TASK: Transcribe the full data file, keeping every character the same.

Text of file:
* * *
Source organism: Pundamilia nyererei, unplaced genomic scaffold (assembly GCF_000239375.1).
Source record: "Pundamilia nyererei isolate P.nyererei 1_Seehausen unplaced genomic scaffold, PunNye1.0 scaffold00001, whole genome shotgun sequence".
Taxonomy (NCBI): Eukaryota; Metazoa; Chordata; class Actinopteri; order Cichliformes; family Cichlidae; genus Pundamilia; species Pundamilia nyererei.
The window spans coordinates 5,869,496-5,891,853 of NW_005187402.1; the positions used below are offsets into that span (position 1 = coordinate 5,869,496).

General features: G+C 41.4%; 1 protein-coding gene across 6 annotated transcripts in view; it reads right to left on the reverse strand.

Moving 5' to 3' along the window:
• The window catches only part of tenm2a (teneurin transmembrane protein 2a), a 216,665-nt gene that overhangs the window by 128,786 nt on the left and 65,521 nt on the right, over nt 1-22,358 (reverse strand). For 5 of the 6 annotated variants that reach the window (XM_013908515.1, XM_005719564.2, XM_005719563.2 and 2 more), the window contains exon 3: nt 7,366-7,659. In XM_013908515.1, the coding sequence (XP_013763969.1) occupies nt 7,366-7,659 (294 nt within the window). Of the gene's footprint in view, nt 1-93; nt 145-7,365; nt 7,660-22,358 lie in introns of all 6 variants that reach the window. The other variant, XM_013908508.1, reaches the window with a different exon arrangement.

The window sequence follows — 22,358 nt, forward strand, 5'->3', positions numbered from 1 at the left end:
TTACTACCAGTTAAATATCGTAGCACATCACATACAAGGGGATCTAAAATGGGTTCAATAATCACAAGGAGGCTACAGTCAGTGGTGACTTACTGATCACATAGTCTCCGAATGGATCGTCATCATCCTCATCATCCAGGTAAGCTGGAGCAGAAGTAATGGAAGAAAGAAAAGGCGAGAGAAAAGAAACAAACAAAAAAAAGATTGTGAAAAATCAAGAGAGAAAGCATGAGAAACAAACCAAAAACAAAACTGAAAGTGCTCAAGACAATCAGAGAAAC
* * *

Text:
Source organism: Pundamilia nyererei, unplaced genomic scaffold (assembly GCF_000239375.1).
Source record: "Pundamilia nyererei isolate P.nyererei 1_Seehausen unplaced genomic scaffold, PunNye1.0 scaffold00001, whole genome shotgun sequence".
Taxonomy (NCBI): Eukaryota; Metazoa; Chordata; class Actinopteri; order Cichliformes; family Cichlidae; genus Pundamilia; species Pundamilia nyererei.
The window spans coordinates 5,869,496-5,891,853 of NW_005187402.1; the positions used below are offsets into that span (position 1 = coordinate 5,869,496).

General features: G+C 41.4%; 1 protein-coding gene across 6 annotated transcripts in view; it reads right to left on the reverse strand.

Moving 5' to 3' along the window:
• The window catches only part of tenm2a (teneurin transmembrane protein 2a), a 216,665-nt gene that overhangs the window by 128,786 nt on the left and 65,521 nt on the right, over nt 1-22,358 (reverse strand). For 5 of the 6 annotated variants that reach the window (XM_013908515.1, XM_005719564.2, XM_005719563.2 and 2 more), the window contains exon 3: nt 7,366-7,659. In XM_013908515.1, the coding sequence (XP_013763969.1) occupies nt 7,366-7,659 (294 nt within the window). Of the gene's footprint in view, nt 1-93; nt 145-7,365; nt 7,660-22,358 lie in introns of all 6 variants that reach the window. The other variant, XM_013908508.1, reaches the window with a different exon arrangement.

The window sequence follows — 22,358 nt, forward strand, 5'->3', positions numbered from 1 at the left end:
TTACTACCAGTTAAATATCGTAGCACATCACATACAAGGGGATCTAAAATGGGTTCAATAATCACAAGGAGGCTACAGTCAGTGGTGACTTACTGATCACATAGTCTCCGAATGGATCGTCATCATCCTCATCATCCAGGTAAGCTGGAGCAGAAGTAATGGAAGAAAGAAAAGGCGAGAGAAAAGAAACAAACAAAAAAAAGATTGTGAAAAATCAAGAGAGAAAGCATGAGAAACAAACCAAAAACAAAACTGAAAGTGCTCAAGACAATCAGAGAAAC